Corbels and Brackets for Kitchen Counters

kitchen counter with corbels and brackets

Looking for an attractive way to provide support for your kitchen counters? Your solution probably lies among the many models of corbels and brackets available for this very purpose.

Corbels and wood brackets are architectural elements that can serve a functional role while also adding beauty to your kitchen. If your countertops are made of a heavy material such as granite or marble, corbels and brackets are absolutely essential from a structural standpoint. If your countertops are a bit lighter, corbels and brackets may only be decorative in nature.

kitchen counter with corbels and brackets

Corbels vs. Brackets

Both corbels and brackets are pieces that protrude from a wall and are designed to support some sort of weight. In kitchens, corbels and brackets are typically used beneath countertops, islands, bar tops, and shelves.

The critical difference between corbels and brackets is their width; corbels are generally thicker than brackets. In fact, some corbels are as deep as they are wide, while brackets are often two, three or even four times as deep as wide.

Despite their dissimilar proportions, both corbels and brackets come in sizes that can accommodate even the heaviest counters (although corbels are more likely to fit this bill). And each provides homeowners with a variety of materials and styles from which to choose.

Focus on Corbels

Choosing corbels for your counters depends on factors such as these:

1) Corbels Material: Many homeowners decide to go with wood corbels or polyurethane corbels. Marble is also a standard option. Hand-carved wood corbels are generally available in a number of woods, such as maple, oak, cherry, birch, and alder. This level of flexibility is high if you’re trying to match the wood elsewhere in your kitchen. Meanwhile, polyurethane corbels are very resistant to damage and usually last quite a long time. Please keep in mind, however, that polyurethane corbels are designed for decorative purposes only.

2) Corbels Style: Corbels come in a wide range of styles, so it’s easy to find one that suits yours. Everything from simple and understated (e.g., straight lines for an essential elegance) to beautifully intricate (e.g., carvings of flowers, grapes or leaves) is at your disposal.

3) Corbels Application: When choosing corbels, you must also consider their specific application. If you need to provide support for a countertop than do not purchase polyurethane corbels. When looking at wood corbels, the critical feature to focus upon is corbel depth. Specifically, the corbel should measure between one-half and three-quarters the depth of the overhang it will support. And corbels should be spaced about three feet apart for adequate support and balance.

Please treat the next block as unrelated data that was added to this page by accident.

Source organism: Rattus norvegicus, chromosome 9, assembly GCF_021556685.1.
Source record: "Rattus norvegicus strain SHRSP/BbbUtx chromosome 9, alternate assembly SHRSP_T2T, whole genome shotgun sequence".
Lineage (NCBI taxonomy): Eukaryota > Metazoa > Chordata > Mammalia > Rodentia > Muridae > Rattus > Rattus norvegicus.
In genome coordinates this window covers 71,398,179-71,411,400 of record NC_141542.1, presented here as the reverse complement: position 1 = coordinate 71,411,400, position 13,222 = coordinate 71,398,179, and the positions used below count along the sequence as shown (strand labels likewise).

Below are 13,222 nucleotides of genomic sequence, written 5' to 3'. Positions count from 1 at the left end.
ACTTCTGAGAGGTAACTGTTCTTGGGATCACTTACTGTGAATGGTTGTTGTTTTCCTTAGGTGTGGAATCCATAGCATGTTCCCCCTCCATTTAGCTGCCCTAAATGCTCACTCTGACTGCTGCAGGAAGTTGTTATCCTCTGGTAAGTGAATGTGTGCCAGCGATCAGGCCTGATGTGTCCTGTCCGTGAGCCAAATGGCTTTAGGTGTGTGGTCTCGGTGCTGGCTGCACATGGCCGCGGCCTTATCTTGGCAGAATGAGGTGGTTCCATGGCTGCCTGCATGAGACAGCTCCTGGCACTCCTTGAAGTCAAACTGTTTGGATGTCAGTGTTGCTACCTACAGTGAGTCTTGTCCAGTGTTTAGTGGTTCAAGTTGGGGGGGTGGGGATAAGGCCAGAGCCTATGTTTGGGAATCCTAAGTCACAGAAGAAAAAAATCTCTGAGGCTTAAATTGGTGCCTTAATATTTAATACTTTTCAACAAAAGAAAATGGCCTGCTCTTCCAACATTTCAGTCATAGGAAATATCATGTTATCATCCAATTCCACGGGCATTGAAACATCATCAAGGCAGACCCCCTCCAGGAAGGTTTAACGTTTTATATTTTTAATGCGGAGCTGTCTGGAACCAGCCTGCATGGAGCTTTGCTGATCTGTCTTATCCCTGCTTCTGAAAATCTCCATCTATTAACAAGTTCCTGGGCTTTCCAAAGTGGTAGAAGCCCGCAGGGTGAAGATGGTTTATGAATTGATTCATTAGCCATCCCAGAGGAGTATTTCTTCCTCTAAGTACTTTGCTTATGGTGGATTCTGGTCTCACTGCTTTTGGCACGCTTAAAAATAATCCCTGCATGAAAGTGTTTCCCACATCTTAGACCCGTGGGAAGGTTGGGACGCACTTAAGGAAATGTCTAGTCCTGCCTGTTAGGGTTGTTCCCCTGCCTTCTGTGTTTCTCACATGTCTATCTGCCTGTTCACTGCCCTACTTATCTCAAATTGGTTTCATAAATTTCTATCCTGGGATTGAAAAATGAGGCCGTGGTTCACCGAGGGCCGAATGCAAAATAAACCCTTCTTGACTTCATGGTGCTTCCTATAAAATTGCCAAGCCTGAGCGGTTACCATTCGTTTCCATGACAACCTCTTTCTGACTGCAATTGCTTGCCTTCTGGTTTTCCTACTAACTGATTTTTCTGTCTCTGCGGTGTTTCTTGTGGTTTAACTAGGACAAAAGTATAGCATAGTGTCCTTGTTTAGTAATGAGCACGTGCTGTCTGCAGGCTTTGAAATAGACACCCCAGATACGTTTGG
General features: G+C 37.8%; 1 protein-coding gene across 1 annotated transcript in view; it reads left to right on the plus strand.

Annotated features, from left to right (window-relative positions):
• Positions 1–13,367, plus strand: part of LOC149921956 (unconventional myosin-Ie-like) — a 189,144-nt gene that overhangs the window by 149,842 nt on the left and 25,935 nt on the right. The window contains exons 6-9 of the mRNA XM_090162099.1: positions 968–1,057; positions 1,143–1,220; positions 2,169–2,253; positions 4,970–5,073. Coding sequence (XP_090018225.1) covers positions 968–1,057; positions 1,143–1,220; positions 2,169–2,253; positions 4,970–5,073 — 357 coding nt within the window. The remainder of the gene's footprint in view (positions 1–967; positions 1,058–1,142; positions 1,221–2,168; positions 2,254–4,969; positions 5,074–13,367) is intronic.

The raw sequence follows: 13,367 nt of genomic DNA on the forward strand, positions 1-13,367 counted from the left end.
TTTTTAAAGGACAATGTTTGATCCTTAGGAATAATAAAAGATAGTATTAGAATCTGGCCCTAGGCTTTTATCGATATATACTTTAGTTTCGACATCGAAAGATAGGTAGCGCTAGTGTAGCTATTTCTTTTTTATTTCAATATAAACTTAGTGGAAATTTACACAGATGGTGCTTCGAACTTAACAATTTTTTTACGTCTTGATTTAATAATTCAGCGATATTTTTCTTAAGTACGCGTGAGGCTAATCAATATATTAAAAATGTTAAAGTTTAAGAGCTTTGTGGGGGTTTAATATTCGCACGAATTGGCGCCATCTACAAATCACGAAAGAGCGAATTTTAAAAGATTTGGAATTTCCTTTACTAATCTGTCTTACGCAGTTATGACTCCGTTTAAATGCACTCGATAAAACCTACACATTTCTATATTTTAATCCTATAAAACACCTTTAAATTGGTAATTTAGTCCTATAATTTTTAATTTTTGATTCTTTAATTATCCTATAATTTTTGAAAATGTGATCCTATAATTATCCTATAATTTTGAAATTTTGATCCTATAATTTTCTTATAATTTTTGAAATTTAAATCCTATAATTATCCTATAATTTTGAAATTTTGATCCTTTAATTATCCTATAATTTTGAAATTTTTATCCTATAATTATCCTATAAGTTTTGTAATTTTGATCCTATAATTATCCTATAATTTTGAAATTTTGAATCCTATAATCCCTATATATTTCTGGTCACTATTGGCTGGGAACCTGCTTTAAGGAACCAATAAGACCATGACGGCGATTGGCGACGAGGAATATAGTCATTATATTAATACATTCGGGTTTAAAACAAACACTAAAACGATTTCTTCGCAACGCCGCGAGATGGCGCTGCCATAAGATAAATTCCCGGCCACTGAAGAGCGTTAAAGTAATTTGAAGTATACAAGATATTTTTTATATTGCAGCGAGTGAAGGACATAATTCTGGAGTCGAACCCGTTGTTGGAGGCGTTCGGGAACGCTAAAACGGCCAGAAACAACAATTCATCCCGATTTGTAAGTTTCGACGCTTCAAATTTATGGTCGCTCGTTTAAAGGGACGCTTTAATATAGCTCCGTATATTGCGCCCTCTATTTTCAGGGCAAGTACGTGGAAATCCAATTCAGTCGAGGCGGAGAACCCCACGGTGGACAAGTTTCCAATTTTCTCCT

R50P
multiple sizes availablesmall, medium, large, xlarge $48.00$151.20
R37P
multiple sizes availablexsmall, small, medium, large, xlarge, xxlarge, xxxlarge $34.40$999.20
R41P
multiple sizes availablexsmall, small, medium, large $57.60$214.40
CB2P
multiple sizes availablesmall, large $84.00$132.00
R40P
multiple sizes availablexsmall, small, medium, large $58.40$215.20
LC06P
multiple sizes availablelarge, regular $486.40$788.80

Focus on Brackets

These three key factors can also help determine which brackets are right for your counters:

1) Brackets Material: For homeowners in search of a purely functional solution, counter brackets come in metal and stainless steel. Iron brackets – in finishes such as bronze rust and matte black – are a definite step up from a decorative perspective. Of course, many homeowners come back to the classic look of wood brackets. As with corbels, brackets can be found in a variety of wood types, including maple, cherry, oak, and birch.

2) Brackets Style: A wide selection of brackets is available for use in kitchens of all styles. Metal and stainless steel are pretty basic in terms of design options, but iron comes in all sorts of motifs, such as flowing leaf, twisted rope, and various scrolls. Meanwhile, wood brackets often feature beautiful historical designs; popular carvings include leaf scrolls, grapes, and acanthus leaves.

3) Brackets Application: The same rule of thumb that applies to corbels also applies here: Bracket depth should be one-half to three-quarters of the depth of the overhang, depending on the weight of the counter. And like corbels, brackets should be spread about three feet apart.

C36P
multiple sizes availablesmall, large $112.00$163.00
R90P
multiple sizes availablesmall, medium, large $68.00$119.20
W75P
13"H x 3.5"W x 8"D $120.80$169.80
W81P
6.4"H x 3.75"W x 6.5"D $50.80$86.80
W77P
9"H x 6.5"W x 5"D $72.80$98.80
R301P
multiple sizes availablesmall, medium, large $77.60$176.00
R55P
multiple sizes availablesmall, medium, large $43.20$95.20
R58P
multiple sizes availablesmall, medium, large $43.20$95.20
R61P
9"H x 1.5"W x 9"D $67.00$78.00
R52P
multiple sizes availablesmall, medium, large $41.60$92.80

A Final Word
It’s easy to be overwhelmed by all the corbels and brackets out there for your counters. But concentrating one by one on the three key variables – material, style, and application – can make your decision a bit easier. And remember: No matter how your kitchen is decorated, there’s a corbel or bracket that’s perfect for you.

Leave a Reply

Your email address will not be published. Required fields are marked *

Product added successful
[]
×